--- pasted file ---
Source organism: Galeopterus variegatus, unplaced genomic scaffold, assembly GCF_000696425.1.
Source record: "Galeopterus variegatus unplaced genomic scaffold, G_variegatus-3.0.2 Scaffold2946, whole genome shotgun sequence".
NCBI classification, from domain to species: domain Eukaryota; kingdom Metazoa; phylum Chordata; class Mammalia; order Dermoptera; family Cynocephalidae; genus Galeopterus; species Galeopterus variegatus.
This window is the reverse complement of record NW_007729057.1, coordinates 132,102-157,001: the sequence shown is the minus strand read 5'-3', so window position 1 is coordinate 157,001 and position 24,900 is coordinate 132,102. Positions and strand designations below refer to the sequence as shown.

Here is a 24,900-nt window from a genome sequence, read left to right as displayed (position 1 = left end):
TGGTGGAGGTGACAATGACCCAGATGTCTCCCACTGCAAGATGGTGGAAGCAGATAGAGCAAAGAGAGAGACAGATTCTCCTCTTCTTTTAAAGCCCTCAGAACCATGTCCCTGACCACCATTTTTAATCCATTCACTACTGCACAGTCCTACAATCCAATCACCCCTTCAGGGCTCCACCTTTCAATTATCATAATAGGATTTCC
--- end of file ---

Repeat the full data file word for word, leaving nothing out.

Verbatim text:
Source organism: Galeopterus variegatus, unplaced genomic scaffold, assembly GCF_000696425.1.
Source record: "Galeopterus variegatus unplaced genomic scaffold, G_variegatus-3.0.2 Scaffold2946, whole genome shotgun sequence".
NCBI classification, from domain to species: domain Eukaryota; kingdom Metazoa; phylum Chordata; class Mammalia; order Dermoptera; family Cynocephalidae; genus Galeopterus; species Galeopterus variegatus.
This window is the reverse complement of record NW_007729057.1, coordinates 132,102-157,001: the sequence shown is the minus strand read 5'-3', so window position 1 is coordinate 157,001 and position 24,900 is coordinate 132,102. Positions and strand designations below refer to the sequence as shown.

Here is a 24,900-nt window from a genome sequence, read left to right as displayed (position 1 = left end):
TGGTGGAGGTGACAATGACCCAGATGTCTCCCACTGCAAGATGGTGGAAGCAGATAGAGCAAAGAGAGAGACAGATTCTCCTCTTCTTTTAAAGCCCTCAGAACCATGTCCCTGACCACCATTTTTAATCCATTCACTACTGCACAGTCCTACAATCCAATCACCCCTTCAGGGCTCCACCTTTCAATTATCATAATAGGATTTCC